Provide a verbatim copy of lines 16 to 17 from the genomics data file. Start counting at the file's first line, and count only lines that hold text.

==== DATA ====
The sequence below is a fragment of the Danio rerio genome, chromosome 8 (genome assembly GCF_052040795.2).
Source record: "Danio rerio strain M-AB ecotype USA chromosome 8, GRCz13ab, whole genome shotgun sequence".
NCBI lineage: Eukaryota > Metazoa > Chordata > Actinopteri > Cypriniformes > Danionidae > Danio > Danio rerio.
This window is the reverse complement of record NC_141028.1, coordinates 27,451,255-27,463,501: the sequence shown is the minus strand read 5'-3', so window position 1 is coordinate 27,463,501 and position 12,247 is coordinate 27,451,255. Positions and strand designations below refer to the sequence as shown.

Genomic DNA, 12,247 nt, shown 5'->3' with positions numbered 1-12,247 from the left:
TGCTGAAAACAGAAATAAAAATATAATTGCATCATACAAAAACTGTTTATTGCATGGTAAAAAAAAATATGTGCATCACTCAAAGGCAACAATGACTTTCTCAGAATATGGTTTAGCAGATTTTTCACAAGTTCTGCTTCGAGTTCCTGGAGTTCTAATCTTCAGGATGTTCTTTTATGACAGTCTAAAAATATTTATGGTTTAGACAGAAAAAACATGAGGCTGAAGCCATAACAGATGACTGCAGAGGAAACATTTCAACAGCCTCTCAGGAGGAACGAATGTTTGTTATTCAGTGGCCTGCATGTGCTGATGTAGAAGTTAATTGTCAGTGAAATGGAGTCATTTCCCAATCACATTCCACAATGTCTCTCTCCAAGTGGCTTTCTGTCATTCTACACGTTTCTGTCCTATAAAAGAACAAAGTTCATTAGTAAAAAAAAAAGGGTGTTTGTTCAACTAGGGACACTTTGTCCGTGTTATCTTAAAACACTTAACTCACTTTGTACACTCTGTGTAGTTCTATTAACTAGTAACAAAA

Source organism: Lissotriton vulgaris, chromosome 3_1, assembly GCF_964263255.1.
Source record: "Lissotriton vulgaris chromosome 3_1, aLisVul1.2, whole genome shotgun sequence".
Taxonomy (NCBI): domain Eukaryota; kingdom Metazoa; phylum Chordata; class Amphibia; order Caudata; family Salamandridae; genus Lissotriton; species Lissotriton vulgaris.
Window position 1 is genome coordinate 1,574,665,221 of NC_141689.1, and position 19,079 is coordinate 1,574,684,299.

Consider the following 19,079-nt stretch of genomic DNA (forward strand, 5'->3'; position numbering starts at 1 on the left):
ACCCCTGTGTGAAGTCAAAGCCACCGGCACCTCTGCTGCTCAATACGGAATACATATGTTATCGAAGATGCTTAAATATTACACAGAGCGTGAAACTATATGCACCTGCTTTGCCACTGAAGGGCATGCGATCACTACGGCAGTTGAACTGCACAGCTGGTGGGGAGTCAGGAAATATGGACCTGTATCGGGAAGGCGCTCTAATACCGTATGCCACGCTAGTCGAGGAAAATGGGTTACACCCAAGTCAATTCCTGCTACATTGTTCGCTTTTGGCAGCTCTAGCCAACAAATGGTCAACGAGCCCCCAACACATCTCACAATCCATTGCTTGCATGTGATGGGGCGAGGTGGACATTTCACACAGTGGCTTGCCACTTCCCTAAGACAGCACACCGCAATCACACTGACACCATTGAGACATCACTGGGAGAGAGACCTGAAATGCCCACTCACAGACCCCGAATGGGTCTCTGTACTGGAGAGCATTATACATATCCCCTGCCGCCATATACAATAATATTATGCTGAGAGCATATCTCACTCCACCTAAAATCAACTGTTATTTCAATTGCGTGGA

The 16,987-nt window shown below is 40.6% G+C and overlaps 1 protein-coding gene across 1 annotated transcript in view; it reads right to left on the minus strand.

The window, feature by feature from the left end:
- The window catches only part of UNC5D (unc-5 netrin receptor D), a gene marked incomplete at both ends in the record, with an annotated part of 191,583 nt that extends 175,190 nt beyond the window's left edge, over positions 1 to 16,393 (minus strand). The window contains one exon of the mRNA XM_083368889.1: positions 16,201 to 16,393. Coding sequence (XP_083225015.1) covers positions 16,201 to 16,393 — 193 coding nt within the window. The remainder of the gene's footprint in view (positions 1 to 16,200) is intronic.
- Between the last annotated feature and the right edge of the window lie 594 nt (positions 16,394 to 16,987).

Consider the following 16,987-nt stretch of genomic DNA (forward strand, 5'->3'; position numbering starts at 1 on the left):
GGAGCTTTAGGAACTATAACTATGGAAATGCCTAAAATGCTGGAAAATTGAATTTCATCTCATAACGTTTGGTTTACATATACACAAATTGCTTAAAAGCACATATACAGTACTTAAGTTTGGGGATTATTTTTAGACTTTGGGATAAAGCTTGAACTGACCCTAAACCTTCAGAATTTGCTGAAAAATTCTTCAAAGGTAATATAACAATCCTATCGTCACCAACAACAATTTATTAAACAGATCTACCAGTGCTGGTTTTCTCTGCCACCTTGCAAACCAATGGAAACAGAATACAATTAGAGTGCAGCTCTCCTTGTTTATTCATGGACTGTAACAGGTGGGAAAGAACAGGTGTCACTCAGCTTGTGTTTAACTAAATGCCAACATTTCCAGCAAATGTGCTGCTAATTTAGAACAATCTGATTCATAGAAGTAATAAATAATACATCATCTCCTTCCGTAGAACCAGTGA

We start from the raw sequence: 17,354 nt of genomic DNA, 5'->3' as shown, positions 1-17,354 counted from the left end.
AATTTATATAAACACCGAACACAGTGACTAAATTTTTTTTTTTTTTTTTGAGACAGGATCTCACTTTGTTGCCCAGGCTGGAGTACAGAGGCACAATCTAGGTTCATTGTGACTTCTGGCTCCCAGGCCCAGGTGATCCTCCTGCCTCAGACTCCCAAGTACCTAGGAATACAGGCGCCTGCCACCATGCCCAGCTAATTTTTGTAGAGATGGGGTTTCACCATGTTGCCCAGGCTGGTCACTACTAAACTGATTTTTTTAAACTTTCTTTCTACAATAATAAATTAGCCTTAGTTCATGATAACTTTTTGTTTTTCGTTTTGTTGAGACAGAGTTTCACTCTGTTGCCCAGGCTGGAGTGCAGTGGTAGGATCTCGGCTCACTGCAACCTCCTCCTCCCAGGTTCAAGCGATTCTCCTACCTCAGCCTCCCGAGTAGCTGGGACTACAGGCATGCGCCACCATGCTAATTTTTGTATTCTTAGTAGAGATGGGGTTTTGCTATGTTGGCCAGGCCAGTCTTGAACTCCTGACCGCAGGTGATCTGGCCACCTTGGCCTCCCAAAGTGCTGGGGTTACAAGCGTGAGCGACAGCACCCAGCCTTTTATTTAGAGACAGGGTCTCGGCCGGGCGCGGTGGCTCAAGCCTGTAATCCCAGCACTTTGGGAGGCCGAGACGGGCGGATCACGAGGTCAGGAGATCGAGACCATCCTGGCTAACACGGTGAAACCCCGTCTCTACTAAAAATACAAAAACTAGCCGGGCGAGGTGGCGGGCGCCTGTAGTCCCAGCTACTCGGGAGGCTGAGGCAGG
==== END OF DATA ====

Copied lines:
- Between the last annotated feature and the right edge of the window lie 594 nt (positions 16,394 to 16,987).

Consider the following 16,987-nt stretch of genomic DNA (forward strand, 5'->3'; position numbering starts at 1 on the left):